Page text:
While competition, deterrence and diplomacy coincide with the Westphalian order of warfare between nations and predates the 17th Century in many earlier yet similar forms, this iterative cycle illustrated here takes on new prominence from post-1945 through the collapse of the Berlin Wall and the end of the Soviet Union. The Cold War, as a bipolar nuclear superpower balancing act, would best illustrate a Mobius loop between these two topological regions where limited conflicts, proxy wars, and other forms of competition, deterrence and diplomacy prevented any large-scale conflict as well as nuclear escalation. With the 1990s acting as a period of downsizing of military forces, a refocus on humanitarian and peacekeeping efforts, and a global reordering with a unipolar single nuclear superpower, there were no rival nations for the United States to extend the Cold War construct with. This coincided with the arrival of cyberspace, the rise of the Information Age and an increasingly hyperconnected, interactive and socially dynamic global commons. Space would slowly see the rise of commercial access and influence, with national space programs becoming cooperative, collaborative, but also more dependent upon commercial entities. Non-state actors would in the 1990s gain national ‘instrument of power’ equivalent abilities, even if temporary, where entities such as drug and criminal cartels, proxy state actors and terrorist groups as well as individual super-enabled persons could threaten or rival a national IOP capability/effect in ways never before seen. Computer hackers represent a prominent example of this, with single operators as ‘lone wolves’ increasingly able to act with devastating consequences.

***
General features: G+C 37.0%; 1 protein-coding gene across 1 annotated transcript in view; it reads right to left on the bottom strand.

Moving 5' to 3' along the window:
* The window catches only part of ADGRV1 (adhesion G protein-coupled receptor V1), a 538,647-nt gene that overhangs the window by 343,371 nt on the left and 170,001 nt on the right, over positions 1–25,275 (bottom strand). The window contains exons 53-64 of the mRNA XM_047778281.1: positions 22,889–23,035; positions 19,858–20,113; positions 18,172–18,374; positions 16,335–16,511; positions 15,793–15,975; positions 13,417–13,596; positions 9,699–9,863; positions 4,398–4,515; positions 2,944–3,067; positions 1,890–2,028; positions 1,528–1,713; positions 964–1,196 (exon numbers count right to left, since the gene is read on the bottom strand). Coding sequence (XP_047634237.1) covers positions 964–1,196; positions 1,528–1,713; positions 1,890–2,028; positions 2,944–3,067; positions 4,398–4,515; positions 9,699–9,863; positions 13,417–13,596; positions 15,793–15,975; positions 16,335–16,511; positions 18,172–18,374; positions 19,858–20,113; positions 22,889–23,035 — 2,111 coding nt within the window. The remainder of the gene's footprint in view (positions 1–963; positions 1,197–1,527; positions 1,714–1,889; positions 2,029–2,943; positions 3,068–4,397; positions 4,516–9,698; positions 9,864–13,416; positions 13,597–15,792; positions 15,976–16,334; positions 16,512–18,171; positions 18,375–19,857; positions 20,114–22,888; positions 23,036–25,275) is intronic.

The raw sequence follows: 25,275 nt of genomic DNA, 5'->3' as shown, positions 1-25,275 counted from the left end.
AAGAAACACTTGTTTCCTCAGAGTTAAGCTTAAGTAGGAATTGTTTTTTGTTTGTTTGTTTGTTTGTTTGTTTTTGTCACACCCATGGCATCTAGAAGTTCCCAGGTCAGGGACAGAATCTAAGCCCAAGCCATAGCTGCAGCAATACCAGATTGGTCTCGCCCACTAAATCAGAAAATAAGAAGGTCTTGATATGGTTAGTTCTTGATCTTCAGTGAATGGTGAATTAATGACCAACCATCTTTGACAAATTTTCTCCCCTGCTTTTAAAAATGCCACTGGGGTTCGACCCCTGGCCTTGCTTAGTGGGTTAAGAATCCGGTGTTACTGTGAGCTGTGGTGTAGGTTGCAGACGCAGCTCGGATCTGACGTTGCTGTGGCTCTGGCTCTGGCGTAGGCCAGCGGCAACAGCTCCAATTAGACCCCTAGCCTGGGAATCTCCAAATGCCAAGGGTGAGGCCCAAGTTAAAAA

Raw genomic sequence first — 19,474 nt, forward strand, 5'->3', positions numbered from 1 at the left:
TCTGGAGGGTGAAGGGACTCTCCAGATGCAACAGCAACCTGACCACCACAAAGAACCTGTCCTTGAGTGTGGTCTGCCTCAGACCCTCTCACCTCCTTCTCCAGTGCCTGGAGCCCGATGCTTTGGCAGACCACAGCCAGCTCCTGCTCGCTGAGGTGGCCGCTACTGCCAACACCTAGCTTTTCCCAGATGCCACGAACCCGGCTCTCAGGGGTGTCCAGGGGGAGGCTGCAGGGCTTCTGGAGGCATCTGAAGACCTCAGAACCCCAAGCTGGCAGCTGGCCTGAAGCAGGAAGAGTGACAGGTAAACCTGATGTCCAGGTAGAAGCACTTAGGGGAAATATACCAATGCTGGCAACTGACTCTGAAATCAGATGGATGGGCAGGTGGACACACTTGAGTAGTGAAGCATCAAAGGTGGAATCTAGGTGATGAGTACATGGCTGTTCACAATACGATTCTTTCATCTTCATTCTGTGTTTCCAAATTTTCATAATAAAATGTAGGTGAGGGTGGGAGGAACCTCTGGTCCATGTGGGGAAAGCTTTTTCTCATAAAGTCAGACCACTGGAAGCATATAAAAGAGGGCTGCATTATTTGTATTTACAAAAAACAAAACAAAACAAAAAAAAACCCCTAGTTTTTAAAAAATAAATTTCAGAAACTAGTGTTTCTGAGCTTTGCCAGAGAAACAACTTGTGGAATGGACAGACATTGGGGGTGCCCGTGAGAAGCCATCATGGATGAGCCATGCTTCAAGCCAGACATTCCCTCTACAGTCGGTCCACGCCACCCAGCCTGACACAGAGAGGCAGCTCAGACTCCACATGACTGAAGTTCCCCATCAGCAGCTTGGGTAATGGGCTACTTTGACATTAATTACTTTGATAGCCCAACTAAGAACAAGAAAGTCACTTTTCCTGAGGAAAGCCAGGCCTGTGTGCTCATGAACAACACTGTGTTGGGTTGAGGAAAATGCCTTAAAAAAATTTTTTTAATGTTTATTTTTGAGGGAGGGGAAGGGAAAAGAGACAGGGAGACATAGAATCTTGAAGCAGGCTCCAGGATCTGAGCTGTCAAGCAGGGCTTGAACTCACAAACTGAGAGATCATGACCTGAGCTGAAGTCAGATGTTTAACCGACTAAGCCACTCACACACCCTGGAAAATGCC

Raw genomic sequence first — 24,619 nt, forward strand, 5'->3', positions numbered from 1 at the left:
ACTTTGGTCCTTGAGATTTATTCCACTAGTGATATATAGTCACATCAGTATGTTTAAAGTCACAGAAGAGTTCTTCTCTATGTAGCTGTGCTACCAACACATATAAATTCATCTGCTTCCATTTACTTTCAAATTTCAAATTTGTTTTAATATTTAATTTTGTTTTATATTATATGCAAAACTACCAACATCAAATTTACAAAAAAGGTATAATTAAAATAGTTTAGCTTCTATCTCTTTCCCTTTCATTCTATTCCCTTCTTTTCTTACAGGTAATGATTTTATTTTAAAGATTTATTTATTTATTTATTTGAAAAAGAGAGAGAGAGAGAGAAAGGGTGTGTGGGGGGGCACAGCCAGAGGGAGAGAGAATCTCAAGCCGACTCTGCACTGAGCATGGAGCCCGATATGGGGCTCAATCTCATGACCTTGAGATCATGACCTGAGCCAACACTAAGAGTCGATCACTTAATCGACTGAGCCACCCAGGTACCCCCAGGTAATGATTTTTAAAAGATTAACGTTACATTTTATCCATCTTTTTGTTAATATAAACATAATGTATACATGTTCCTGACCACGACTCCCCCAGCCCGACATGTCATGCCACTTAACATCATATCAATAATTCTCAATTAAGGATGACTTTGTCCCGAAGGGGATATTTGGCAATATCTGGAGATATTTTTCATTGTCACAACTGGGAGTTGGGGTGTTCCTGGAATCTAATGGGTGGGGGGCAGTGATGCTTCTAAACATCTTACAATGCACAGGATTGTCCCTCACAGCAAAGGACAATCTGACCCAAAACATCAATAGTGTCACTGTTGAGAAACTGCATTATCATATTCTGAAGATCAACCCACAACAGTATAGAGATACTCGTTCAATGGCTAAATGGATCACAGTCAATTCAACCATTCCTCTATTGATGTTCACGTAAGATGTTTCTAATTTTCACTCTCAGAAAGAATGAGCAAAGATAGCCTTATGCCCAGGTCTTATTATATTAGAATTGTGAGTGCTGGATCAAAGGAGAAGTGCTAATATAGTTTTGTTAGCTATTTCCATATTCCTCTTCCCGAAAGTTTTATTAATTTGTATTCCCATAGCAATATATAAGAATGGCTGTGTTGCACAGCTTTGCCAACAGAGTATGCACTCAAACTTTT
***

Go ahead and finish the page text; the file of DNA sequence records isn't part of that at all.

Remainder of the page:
This last graphic takes many of the concepts offered in parts 1–5 of this series and generates a working example model for how military campaign design, targeting relationships, and strategic planning might be re-conceptualized using Möbius strips, Klein bottles, and complexity theory instead of a strictly linear-causal, mechanistic and systematic form that exemplifies how Newtonian styled military doctrine and planning currently is depicted and understood.